Council passes second reading on budget, with new cuts

by Tristan Turner

After some debate, additions and cuts, Council burned the midnight oil and passed Second Reading of an amended 2015 Operational Budget and Capital Plan and put Third Reading off to a later date this month.

Council heard public feedback to understand community concerns and hopes for the new budget during a Dec. 2 open house, as well as through social media, visiting community groups, and holding a series of coffee conversations at local coffee shops and restaurants.

The Operating Budget and Capital Plan that passed First Reading projected Town revenues for 2015 will be $12,447,194, a 5.9 percent revenue increase from the $11,777,327 budgeted in 2014. On the spending side, the budget presented $12,620,241 in costs to run the Town in 2015, an increase of $461,856 (3.66 per cent) over the $12,158,385 listed in the 2014 budget. Tuesday night’s Second Reading deliberations reduces expenditures by $9,000 with a possibility of $59,000 depending the outcome of a Council information request.

Cuts and requests for cuts

Thinking about the upcoming implementation of the Organizational and Effectiveness and Efficiency Review, due to be presented to Council Jan. 27, Deputy Mayor Stephen Dafoe felt it was important to set aside money to implement whatever may be necessary in response to the findings of Nichols Applied Management, the firm hired by the Town to conduct the review. Dafoe made a motion to set aside $25,000 for this purpose, but said that this must be done within the current budget, meaning that cuts must be made elsewhere to create room for the expenditure if needed. This motion passed unanimously.

Councillor Rob Ladouceur followed with an information request of administration on what they would do to find an additional $50,000 in expense reductions in the budget, a move that was unanimously supported by Council following concerns raised by Councillor Turner that the budget currently had the town spending $1,267,029 out of operating reserves, a move that would put the town’s Operating ‘Reserves’ at an actual deficit of 47,926. Councillor Turner felt this moved “looked bad” as it seemed to him that some residents may see this as the town using operational reserves to make debenture payments.

Councillor Brennan Fitzgerald posed some hard questions to administration on the Youth Council operational project, an item budgeted in the 2014 budget that he felt was not adequately completed. Last year Council budgeted $2,000 for the initiative that Councillor Fitzgerald said aims to establish a permanent youth body that would serve in an advisory role to Council on matters that impact youth in the community. Councillor Fitzgerald felt the initiative was not completed and took issue that the only listed outcome by Administration was a two-day youth conference held by the Sturgeon School Division and Greater St. Albert Catholic Schools that the Town “supported” under the Youth Council budget.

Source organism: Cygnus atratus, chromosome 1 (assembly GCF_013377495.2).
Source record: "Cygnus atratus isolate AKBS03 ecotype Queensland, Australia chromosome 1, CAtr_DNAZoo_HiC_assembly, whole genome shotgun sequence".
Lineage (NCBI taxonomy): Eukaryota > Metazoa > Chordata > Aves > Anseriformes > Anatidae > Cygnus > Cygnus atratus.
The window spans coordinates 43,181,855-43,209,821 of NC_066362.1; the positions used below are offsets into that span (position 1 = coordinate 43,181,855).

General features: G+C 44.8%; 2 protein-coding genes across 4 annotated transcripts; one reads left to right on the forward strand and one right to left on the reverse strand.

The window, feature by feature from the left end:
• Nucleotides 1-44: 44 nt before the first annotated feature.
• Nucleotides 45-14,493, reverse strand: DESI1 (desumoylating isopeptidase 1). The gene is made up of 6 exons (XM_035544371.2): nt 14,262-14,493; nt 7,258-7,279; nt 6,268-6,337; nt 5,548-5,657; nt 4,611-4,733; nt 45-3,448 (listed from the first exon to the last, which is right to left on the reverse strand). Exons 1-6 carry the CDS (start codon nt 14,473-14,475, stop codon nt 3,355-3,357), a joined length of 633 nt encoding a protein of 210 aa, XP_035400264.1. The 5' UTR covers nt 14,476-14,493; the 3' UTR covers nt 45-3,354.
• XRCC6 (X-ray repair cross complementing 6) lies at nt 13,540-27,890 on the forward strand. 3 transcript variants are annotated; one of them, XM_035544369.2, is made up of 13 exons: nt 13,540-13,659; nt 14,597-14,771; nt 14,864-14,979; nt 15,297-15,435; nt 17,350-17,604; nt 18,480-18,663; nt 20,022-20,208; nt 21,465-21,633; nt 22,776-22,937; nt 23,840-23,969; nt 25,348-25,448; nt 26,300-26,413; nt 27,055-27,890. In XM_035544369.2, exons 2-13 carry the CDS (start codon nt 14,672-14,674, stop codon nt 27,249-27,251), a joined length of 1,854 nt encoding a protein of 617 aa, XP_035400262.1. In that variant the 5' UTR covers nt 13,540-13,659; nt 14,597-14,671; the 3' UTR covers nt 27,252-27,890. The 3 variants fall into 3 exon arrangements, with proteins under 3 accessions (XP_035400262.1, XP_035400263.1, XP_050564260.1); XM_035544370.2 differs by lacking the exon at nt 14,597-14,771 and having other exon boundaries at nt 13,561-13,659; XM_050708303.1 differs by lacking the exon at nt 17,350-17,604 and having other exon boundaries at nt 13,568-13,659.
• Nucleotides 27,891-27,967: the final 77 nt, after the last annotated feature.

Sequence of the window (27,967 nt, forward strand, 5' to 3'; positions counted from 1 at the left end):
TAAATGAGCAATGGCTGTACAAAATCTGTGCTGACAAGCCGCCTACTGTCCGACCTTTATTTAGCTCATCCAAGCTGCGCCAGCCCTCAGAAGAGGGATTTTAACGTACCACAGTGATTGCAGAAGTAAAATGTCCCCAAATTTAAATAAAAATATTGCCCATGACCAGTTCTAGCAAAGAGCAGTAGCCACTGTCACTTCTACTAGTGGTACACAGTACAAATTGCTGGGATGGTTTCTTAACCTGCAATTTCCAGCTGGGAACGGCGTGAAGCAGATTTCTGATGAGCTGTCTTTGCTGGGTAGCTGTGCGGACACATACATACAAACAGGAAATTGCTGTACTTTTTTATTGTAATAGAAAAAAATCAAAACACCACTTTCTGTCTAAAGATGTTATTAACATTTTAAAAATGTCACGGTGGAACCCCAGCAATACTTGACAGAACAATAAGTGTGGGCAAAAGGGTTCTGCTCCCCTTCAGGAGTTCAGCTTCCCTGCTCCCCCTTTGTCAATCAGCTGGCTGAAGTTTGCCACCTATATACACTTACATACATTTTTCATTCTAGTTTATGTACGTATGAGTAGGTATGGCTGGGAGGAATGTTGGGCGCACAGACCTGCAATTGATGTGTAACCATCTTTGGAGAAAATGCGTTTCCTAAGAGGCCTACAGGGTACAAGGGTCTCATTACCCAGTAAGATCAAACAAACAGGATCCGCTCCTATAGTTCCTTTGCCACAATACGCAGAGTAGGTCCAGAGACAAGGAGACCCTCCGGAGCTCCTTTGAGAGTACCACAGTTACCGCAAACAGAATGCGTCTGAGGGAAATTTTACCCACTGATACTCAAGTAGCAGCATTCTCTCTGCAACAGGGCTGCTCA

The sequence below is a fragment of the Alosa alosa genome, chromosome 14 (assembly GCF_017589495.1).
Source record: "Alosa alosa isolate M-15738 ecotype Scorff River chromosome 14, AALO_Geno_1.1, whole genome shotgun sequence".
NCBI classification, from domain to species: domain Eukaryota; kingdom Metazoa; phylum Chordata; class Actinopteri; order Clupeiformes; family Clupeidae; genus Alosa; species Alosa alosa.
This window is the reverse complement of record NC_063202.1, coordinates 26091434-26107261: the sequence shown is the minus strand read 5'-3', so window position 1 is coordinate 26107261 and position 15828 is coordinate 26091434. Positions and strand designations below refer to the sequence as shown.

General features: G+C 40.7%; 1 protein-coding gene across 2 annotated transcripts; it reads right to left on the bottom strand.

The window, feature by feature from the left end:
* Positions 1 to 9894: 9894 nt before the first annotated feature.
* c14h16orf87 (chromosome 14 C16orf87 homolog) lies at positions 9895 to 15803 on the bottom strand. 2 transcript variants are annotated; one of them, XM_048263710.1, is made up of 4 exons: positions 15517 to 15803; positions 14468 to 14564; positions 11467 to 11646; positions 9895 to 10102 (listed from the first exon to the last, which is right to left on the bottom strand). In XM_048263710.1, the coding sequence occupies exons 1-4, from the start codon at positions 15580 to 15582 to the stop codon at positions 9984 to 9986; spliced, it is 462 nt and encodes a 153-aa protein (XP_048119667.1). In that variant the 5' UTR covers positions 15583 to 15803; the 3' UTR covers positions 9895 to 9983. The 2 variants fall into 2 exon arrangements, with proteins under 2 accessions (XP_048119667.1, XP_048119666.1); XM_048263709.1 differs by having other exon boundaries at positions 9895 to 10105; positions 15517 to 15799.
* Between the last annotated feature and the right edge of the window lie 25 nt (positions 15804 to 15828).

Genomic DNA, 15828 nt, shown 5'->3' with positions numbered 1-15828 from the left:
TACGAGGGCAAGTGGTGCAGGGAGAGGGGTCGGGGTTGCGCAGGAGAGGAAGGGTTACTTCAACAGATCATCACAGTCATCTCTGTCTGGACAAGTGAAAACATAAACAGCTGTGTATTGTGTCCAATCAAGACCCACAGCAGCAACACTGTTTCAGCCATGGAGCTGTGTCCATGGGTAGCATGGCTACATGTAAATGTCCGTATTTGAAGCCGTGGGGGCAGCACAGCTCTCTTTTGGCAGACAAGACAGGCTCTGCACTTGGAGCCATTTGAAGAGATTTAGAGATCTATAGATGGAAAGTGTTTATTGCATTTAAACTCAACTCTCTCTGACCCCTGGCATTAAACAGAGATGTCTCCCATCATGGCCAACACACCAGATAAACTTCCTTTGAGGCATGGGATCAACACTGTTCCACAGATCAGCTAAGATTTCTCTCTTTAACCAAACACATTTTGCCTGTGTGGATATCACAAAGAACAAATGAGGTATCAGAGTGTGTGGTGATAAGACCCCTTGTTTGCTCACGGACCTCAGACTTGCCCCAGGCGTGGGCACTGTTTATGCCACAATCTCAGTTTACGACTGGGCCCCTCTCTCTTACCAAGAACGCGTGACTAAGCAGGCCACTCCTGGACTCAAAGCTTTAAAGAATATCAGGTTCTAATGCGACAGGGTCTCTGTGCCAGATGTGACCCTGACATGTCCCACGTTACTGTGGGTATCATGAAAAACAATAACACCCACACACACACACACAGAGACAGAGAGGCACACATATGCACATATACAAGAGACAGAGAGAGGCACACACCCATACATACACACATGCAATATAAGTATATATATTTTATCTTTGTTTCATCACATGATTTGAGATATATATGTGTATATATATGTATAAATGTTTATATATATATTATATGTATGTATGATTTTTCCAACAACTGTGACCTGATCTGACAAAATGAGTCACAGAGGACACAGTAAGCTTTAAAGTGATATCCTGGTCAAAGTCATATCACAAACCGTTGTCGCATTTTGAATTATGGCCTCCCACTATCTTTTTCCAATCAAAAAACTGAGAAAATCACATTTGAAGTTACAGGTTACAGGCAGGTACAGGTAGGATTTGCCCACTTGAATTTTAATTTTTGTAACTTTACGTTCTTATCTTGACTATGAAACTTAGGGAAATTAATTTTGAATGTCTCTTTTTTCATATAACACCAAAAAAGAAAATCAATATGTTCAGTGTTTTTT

“I’m wondering how is it that a two-day youth conference constitutes a permanent youth council?” Fitzgerald asked Administration, adding the Town had no role in planning or implementing the ‘youth conference’. Fitzgerald said he spoke at the event and that the workshops dealt with substance abuse and healthy relationships and had little to do with the eventual development of an ongoing Youth Council.

“How is it that we are taking credit for this event?” he asked. “Where did the $2,000 dollars go and how does it equate to a Youth Council?”

CAO Deb Oyarzun responded by saying that she had hoped this event would lead to feedback that would be useful in developing a Youth Council. David Schafer, Director of Corporate Operations, said the Town was involved in the event in that they financially supported Morinville youth attending it.

Two Council projects received trimming by all or most of Council at second reading, both on motions from Councillor Nicole Boutestein. A proposed budget of $10,000 for a French Heritage event like the annual Oktoberfest evening was trimmed back to $5,000 with the unanimous support of Council. A subsequent motion to cut $6,000 from the budget by pairing back a proposed bi-monthly family dance or community family night event to three events passed with a 4-3 vote. Deputy Mayor Stephen Dafoe, Councillor Rob Ladouceur and Councillor Gord Putnam opposed the cut to the family events.

The additions and subtractions from Second Reading create a net reduction to the budget of $9,000.

The budget as it sits represents an approximate 2 per cent tax increase to Morinville taxpayers.

As the Dec. 9 meeting was Council’s last for 2014, the Mayor will need to call a special meeting of Council for third reading between now and the end of the month. It is likely the meeting will occur within the next week; however, no date was announced at the Dec. 9 meeting.

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